Chris Lange, FISM News
A Washington D.C. think tank said yesterday that Russia’s offensive in the decimated city of Bakhmut appears to have stalled.
The Institute for the Study of War (ISW) said in a pair of weekend assessments that less than a week after the Kremlin-backed paramilitary Wagner Group seized control of most of eastern Bakhmut no additional progress had been observed. The battle over the city has become the longest ground battle of the war to date with Ukraine forces fighting valiantly to push back Russian troops.
Wagner Group founder Yevgeny Prigozhin said Sunday on the Telegram messaging app that the situation in Bakhmut was “difficult, very difficult, with the enemy fighting for each meter.” Ukraine’s Armed Forces’ Eastern Group spokesperson Serhii Cherevaty reported Sunday that there had been 23 clashes in the city on Saturday alone.
The bloody back and forth over the salt-mining city in Ukraine’s Donetsk province has seen Ukraine strategically withdraw forces in the eastern portion of the city only to vow the next day to continue fighting. Earlier this month Prigozhin claimed to have pushed Kyiv’s forces back past the center of the city but also accused the Russian military of deliberately withholding promised weapons, highlighting the growing tension between Wagner and the Kremlin.
The ISW report appeared to bolster the claim, assessing that Wagner’s increasingly public feud with Russia’s Ministry of Defense (MoD) had come to a head in Bakhmut.
“The Russian MoD – specifically Russian Defense Minister Sergey Shoigu and Chief of the Russian General Staff General Valery Gerasimov – is likely seizing the opportunity to deliberately expend both elite and convict Wagner forces in Bakhmut in an effort to weaken Prigozhin and derail his ambitions for greater influence in the Kremlin,” the think tank noted in its Sunday war update.
Wagner had been given permission from the Kremlin to recruit in Russia’s prisons and had expanded its forces by 40,000 convicts in 2022. At some point in the beginning of 2023, however, it appears to have lost access to this “manpower pool.”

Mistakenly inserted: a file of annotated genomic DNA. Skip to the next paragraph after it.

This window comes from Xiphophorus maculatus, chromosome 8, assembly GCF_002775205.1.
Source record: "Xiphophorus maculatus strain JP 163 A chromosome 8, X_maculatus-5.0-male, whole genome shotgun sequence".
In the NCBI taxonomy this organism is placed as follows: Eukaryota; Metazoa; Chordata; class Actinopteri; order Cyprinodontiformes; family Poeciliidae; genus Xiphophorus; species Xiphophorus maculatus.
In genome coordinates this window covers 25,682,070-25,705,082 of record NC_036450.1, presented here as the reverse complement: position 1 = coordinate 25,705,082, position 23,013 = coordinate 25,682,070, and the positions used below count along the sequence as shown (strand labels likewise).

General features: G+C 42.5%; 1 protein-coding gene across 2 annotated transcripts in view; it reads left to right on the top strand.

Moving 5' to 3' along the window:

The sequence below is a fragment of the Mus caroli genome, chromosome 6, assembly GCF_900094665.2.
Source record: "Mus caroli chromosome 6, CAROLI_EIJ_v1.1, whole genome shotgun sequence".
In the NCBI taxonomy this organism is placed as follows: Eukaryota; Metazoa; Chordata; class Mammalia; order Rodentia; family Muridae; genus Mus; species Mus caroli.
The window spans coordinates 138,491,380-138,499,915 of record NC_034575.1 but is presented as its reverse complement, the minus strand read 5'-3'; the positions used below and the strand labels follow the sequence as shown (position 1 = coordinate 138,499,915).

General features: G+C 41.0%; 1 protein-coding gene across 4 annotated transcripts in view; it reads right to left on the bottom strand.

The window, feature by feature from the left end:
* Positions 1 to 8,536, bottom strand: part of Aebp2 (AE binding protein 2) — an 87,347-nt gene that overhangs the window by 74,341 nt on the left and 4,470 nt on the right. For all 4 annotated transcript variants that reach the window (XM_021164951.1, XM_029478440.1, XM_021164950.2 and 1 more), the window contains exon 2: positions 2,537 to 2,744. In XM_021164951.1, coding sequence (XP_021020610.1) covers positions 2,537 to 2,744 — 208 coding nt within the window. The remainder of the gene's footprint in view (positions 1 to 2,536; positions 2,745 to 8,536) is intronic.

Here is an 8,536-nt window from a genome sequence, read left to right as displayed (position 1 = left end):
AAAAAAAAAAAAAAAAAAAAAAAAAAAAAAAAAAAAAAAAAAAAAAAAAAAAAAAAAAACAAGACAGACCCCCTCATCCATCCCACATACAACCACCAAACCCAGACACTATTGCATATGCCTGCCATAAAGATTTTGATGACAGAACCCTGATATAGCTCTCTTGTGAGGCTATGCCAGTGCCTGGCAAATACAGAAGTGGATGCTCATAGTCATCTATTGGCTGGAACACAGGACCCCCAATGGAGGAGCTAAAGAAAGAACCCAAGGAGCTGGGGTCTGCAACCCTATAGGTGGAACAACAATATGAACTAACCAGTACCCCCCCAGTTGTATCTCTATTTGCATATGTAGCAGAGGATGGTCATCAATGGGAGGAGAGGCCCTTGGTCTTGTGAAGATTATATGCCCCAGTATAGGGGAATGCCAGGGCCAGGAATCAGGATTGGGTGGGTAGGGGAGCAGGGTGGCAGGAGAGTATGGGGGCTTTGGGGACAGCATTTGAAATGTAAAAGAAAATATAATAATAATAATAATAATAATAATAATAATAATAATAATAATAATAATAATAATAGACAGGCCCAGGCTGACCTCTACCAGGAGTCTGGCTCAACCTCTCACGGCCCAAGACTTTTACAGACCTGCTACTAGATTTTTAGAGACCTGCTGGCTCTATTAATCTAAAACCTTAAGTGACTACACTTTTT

Prigozhin accused the MoD of using his mercenary forces to “bear the brunt of the high-intensity attritional urban warfare to seize Bakhmut in order to conserve Russian conventional forces,” and threatened to pull his units out of the city.
Prigozhin has made no secret of his ambitious quest for legitimacy and power in the Kremlin and has emerged from the shadowy group of mercenaries and assassins he oversaw to become one of Russian President Putin’s top military consultants in the war. Though Wagner failed thrice to assassinate Ukrainian President Volodymyr Zelenskyy at the beginning of Russia’s invasion, the contracted military group was credited with the capture of Soledar near Bakhmut in January, which was a major victory for the Kremlin.
MOLDOVA FOILS RUSSIAN PLOT TO CAUSE ‘MASS DISORDER’
Moldova’s police force foiled a plot by a pro-Russian group to cause mass unrest at a protest against the former Soviet republic’s new pro-Western government, The Associated Press reported. Seven people were detained in connection with the plot, which allegedly included four bomb threats, including one at the capital’s international airport.
Viorel Cernauteanu, head of Moldova’s police force, told a news conference on Sunday that an undercover agent discovered that the Russian-backed group was allegedly paid $10,000 to cause “mass disorder” at the protest in Moldova’s capital city of Chisinau.
Moldovan police separately announced the arrests of 54 protesters found to be carrying prohibited items or engaging in what they deemed to be “questionable behavior.”
The protest Sunday was the latest of several recent demonstrations organized by Moldova’s pro-Russian Shor Party, which has called on President Maia Sandu to step down. Moldova’s law enforcement authorities said the demonstrations are “an ongoing part of the destabilization measures” being used by the party, which holds six seats in Moldova’s 101-seat legislature.
Sandu last month accused Moscow of plotting to overthrow her government in an attempt to prevent it from joining the European Union. The Kremlin denied the accusations as “absolutely unfounded and unsubstantiated.”